Marylanders expect transparent government. This transparency is essential across all sectors of government and industry, including agricultural waste management. Without access to this information, local communities and citizens cannot be assured that these operations are not polluting the water that Marylanders rely on for drinking, swimming and fishing.
That’s why Waterkeepers Chesapeake along with Maryland Clean Agriculture Coalition (MCAC) are supporting legislation to address a significant loophole in current law that makes it impossible to obtain access to public records through a Public Information Act request if those records are held by agricultural operations. Maryland’s agriculture industry is afforded a level of secrecy that no other industry in our state enjoys, despite being heavily subsidized. Closing this loophole is critical to advancing transparency in the state, as well as to cleaning up the Chesapeake Bay.
As currently written, Agric. § 8-801.1, a provision of the Maryland Water Quality Improvement Act, requires most farms to follow Nutrient Management Plans (NMPs) and annually submit a plan summary to the Maryland Department of Agriculture (MDA). These plans are not written by the farmers themselves, but with the support of professional planners who are paid for with our public dollars.
Current law requires MDA to “maintain a copy of each summary for 3 years in a manner that protects the identity of the individual for whom the nutrient management plan was prepared.” Although this provision seems to only affect MDA’s disclosure of identifying information, such as the owner’s name and unique plan ID number, from the plan summaries themselves, recent court decisions have dramatically expanded the scope of this exemption. Specifically, although agencies are required to interpret exemptions narrowly, Maryland courts have read this provision as requiring MDA to redact information from any related documents if information in other records (such as publicly funded cost-share documents or pollution-related enforcement records) could potentially create a linkage to a specific plan summary.
Protecting the identities of thousands of nutrient management plan holders poses real obstacles to public oversight and transparency. MDA is tasked with ensuring that these operators comply with their plans and use public resources to do so. Access to information about the operation enables citizens to track public funding of conservation projects, compliance with NMPs to control pollution and the effectiveness of MDA’s oversight program.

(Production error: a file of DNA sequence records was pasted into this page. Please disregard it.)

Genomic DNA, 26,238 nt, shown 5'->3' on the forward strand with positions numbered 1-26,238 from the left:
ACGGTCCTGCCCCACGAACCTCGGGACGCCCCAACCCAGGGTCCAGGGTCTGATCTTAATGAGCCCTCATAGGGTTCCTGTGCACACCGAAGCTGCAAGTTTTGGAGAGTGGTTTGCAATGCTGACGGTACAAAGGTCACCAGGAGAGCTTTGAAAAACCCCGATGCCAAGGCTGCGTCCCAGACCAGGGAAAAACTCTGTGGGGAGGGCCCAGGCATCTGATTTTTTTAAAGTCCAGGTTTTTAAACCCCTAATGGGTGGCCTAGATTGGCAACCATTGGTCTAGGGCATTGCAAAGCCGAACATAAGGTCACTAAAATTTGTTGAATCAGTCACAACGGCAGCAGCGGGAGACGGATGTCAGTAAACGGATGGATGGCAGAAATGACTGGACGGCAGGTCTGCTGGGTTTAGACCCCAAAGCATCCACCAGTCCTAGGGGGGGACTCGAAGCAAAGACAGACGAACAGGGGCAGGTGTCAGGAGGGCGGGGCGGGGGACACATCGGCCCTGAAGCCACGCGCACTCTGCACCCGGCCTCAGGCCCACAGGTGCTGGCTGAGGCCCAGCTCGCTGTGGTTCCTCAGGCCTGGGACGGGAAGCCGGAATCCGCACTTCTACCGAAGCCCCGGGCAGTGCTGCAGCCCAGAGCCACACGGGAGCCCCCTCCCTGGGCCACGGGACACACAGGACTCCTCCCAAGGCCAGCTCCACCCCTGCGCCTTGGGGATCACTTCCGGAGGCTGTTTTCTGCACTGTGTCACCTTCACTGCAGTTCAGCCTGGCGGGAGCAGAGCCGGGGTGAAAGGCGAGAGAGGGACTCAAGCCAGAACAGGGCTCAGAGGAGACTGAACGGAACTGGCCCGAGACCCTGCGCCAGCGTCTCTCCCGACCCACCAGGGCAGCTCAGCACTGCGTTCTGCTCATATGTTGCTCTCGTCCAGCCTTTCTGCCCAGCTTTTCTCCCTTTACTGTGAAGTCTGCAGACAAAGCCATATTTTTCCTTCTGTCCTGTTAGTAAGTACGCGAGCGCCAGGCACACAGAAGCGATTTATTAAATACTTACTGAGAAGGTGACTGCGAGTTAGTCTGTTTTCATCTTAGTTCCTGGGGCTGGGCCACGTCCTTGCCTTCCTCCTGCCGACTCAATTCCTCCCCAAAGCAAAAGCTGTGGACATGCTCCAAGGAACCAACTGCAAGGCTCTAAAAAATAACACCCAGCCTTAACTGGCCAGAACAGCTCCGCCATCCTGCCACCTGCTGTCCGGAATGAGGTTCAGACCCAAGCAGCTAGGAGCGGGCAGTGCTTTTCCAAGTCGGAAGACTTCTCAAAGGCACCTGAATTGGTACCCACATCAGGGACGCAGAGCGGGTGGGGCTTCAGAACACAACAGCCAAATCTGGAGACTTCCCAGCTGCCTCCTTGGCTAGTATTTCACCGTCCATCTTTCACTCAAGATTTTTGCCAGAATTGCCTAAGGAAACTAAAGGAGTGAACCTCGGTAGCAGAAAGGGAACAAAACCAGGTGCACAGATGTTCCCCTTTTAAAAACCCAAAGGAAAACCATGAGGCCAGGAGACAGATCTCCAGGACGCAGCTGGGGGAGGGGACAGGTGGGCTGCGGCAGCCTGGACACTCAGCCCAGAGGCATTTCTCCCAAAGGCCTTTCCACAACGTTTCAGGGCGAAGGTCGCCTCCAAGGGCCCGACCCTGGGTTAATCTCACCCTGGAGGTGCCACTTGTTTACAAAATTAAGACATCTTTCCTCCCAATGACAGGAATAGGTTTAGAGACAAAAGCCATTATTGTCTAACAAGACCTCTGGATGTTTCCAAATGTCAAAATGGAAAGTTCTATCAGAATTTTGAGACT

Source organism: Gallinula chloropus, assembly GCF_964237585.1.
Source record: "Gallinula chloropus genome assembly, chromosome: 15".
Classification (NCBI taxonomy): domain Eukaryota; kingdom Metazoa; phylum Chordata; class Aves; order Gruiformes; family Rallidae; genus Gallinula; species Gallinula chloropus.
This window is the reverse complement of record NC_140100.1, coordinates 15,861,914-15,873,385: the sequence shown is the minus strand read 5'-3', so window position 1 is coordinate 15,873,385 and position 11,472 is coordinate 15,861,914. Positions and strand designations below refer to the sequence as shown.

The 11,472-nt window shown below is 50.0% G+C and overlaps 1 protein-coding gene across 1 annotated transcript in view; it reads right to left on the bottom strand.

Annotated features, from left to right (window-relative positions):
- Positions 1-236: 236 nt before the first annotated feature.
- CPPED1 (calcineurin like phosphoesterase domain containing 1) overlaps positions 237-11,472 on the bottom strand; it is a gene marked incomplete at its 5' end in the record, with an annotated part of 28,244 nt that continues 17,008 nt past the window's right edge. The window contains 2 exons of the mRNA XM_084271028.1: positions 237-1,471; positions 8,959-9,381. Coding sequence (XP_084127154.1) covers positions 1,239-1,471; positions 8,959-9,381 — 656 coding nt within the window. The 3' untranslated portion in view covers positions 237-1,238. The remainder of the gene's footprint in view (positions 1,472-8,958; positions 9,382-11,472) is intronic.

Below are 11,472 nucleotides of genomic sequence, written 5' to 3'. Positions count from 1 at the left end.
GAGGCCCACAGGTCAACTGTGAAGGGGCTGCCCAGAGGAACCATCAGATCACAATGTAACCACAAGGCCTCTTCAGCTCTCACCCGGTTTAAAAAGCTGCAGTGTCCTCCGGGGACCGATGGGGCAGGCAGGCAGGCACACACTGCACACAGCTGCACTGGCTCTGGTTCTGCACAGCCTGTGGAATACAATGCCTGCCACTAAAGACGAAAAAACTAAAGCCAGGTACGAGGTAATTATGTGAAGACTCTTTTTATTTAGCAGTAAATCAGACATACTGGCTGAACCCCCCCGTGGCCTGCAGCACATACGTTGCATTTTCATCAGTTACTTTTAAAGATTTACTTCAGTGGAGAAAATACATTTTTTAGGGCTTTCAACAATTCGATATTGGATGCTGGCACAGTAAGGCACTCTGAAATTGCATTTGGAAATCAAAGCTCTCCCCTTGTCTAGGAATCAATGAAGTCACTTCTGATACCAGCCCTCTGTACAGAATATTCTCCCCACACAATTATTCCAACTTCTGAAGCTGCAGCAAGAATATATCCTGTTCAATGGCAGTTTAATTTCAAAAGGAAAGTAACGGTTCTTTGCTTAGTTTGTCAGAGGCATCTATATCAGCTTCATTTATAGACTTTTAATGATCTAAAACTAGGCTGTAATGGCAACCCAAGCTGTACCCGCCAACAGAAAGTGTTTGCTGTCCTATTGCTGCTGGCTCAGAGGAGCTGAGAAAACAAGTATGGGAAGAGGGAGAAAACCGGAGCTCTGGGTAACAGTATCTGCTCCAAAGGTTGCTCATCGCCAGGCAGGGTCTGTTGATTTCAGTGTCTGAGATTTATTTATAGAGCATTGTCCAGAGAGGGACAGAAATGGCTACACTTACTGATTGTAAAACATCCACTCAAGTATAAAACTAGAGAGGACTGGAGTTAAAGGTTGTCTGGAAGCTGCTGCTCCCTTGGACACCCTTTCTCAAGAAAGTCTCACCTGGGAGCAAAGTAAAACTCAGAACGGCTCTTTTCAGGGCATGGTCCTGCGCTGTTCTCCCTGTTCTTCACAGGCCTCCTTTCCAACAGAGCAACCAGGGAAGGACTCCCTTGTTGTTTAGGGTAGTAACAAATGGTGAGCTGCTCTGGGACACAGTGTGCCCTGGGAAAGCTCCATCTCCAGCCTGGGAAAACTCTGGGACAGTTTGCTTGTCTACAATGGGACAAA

In its recent report on Maryland’s Public Information Act, the Office of the Attorney General flags the current provision in the Agriculture Article that “protects the identity of the individual for whom the nutrient management plan was prepared.” The Attorney General notes that this “one-sentence provision was the subject of seven years of litigation arising out of the Department of Agriculture’s response to PIA requests from various environmental organizations.”
The report recommends “that § 8-801.1 of the Agriculture Article be amended to specify what identifying information should be withheld when nutrient management plans are provided in response to a PIA request.”
HB 1221: Protection of Personal Information in NMPs Act will do just that. By specifying what types of “personal information” are protected under NMPs in Maryland, the bill will bring NMPs in line with other information that’s available through Public Information Act requests. The current confusion around the type of personal information protected under NMPs has increased the cost to both the Maryland Department of Agriculture and information seekers alike. By specifying exactly what is protected, it prevents a complex and costly analysis in the case of each Public Information Act request.
Polling data shows that more than three-quarters of respondents supported eliminating the exemption that makes agricultural pollution control plans secret. A 2015 Opinionworks poll found that 77 percent would support legislation to make agricultural pollution control plans available to the public.
NMPs contain vital information for the protection of the Maryland’s local waters and streams. Having access to these plans will ensure the success of Maryland’s water quality standards and the Chesapeake Bay TMDL. Increased government transparency around NMPs also ensures that any related tax dollars are serving their desired function of reducing pollution in our waterways.
— Betsy Nicholas, Executive Director of Waterkeepers Chesapeake, MCAC co-chair